James Forsyth

The succession chatter just got a lot louder

The succession chatter just got a lot louder
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If you haven’t already, do read John Rentoul’s column in today’s Independent on Sunday. It is the first time that a major commentator sympathetic to New Labour has seriously suggested that Gordon Brown won’t make it to the next election. 

Rentoul predicts that Brown will recover and then fizzle again. Here’s what happens next in his scenario:

“This time next year, therefore, after Brown's second bounce has dribbled away, the party is likely to turn to David Miliband. Fittingly, he foretold Brown's woes. Nine months ago he said on BBC1's Question Time: "I predict that when I come back on this programme in six months' time or a year, people will be saying, 'Wouldn't it be great to have that Blair back because we can't stand that Gordon Brown.'" He meant that to lead is to offend, but unconsciously hit on the dynamic that would propel him upwards.

The wisdom of the wise is that Miliband is not ready, or that he never will be ready. And it is true that, as Foreign Secretary, he has lost some of the fluency, urgency and thoughtfulness he showed at Environment. But he has the youth, the green credentials, the charm and the brain power to trump Cameron.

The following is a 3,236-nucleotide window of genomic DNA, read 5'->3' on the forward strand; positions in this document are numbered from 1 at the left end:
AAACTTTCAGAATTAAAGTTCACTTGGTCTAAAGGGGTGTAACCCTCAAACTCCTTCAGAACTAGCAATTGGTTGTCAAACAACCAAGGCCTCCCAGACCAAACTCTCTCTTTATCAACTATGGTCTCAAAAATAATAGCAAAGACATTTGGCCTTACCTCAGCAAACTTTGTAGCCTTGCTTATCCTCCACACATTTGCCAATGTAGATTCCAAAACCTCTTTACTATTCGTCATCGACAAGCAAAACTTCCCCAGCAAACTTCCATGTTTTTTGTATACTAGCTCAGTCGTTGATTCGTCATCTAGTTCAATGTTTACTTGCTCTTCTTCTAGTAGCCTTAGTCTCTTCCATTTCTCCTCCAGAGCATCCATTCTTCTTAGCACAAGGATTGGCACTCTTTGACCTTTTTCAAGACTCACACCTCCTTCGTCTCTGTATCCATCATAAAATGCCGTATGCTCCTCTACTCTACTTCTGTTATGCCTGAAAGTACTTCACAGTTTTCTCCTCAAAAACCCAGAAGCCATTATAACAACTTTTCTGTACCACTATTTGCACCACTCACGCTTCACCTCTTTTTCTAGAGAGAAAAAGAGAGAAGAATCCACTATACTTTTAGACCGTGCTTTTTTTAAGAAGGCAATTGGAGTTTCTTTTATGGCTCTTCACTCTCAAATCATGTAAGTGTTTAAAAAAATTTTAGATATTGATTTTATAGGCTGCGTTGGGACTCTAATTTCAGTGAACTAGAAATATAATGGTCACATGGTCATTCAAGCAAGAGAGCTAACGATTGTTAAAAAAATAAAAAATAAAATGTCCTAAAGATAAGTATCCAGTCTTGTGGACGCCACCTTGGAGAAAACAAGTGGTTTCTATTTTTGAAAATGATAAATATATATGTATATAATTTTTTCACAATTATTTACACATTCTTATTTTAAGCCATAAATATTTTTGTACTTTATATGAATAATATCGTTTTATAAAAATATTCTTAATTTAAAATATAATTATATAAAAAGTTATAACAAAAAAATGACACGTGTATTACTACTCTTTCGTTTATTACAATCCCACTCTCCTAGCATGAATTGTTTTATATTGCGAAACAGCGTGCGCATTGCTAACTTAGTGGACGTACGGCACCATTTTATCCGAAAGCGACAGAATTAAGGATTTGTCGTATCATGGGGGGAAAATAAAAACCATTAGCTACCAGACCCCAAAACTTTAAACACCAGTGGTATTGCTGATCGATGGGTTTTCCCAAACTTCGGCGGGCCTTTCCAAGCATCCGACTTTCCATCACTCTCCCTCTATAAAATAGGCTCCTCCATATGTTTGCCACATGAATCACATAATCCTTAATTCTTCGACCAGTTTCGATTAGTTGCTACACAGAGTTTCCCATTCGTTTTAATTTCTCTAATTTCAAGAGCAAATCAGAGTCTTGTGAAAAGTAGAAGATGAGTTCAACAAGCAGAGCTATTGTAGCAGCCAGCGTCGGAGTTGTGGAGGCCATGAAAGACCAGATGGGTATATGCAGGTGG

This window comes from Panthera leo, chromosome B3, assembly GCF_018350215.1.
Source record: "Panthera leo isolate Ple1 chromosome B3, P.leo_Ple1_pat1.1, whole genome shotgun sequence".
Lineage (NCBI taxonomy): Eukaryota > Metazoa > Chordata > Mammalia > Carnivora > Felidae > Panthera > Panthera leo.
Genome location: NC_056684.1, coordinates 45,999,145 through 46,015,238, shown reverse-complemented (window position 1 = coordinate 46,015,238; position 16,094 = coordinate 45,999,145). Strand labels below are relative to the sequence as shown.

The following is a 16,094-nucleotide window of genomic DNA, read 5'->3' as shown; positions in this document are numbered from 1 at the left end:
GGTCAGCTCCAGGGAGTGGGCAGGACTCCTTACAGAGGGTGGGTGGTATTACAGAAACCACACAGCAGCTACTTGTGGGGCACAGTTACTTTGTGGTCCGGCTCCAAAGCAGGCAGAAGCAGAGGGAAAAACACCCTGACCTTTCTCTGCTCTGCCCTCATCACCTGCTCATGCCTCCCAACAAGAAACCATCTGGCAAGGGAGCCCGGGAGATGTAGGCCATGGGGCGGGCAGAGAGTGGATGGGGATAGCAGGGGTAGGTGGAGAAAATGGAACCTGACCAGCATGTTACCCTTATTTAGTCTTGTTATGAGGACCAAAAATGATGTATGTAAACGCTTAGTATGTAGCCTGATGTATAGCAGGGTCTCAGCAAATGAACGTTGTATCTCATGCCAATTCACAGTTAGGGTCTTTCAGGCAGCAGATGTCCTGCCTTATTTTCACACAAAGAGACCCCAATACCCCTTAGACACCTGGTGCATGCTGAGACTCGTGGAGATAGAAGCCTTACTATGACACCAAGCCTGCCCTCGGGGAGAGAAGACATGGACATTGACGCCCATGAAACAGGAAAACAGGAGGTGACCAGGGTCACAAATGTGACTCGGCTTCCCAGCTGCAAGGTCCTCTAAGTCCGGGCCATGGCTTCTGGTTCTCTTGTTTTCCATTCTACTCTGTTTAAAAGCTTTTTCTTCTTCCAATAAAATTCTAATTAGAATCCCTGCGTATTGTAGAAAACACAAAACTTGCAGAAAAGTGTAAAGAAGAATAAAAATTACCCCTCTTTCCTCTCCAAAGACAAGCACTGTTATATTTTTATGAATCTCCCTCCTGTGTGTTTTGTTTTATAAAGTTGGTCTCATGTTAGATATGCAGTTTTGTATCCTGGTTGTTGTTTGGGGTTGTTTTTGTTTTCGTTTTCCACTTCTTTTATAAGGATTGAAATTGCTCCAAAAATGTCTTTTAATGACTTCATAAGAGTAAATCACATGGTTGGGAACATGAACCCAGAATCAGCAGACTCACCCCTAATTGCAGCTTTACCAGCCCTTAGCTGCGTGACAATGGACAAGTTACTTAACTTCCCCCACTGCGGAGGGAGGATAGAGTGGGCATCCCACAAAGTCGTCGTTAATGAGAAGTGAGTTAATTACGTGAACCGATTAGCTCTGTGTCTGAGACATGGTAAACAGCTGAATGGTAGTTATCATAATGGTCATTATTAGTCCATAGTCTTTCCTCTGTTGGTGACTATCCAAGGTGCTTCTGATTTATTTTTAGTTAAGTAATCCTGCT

If the voters have already decided that Brown is not right for the job and that they want someone more like Blair, then Miliband is the only Labour rival to Cameron that could rise to that call.” I still think that the chances of Brown going before the next election are only about 6-1, but the mere fact that serious people like Rentoul are talking about it helps further drain Brown of his authority. The danger is that Team Brown exacerbates the situation by trying to knee-cap all the potential successors which would just harm the government even more.   

In the meantime, Wendy Alexander’s position has become even more precarious with the latest revelations. Her departure would be another blow for Brown.

Written byJames Forsyth

James Forsyth is Political Editor of the Spectator. He is also a columnist in The Sun.

Topics in this articlePolitics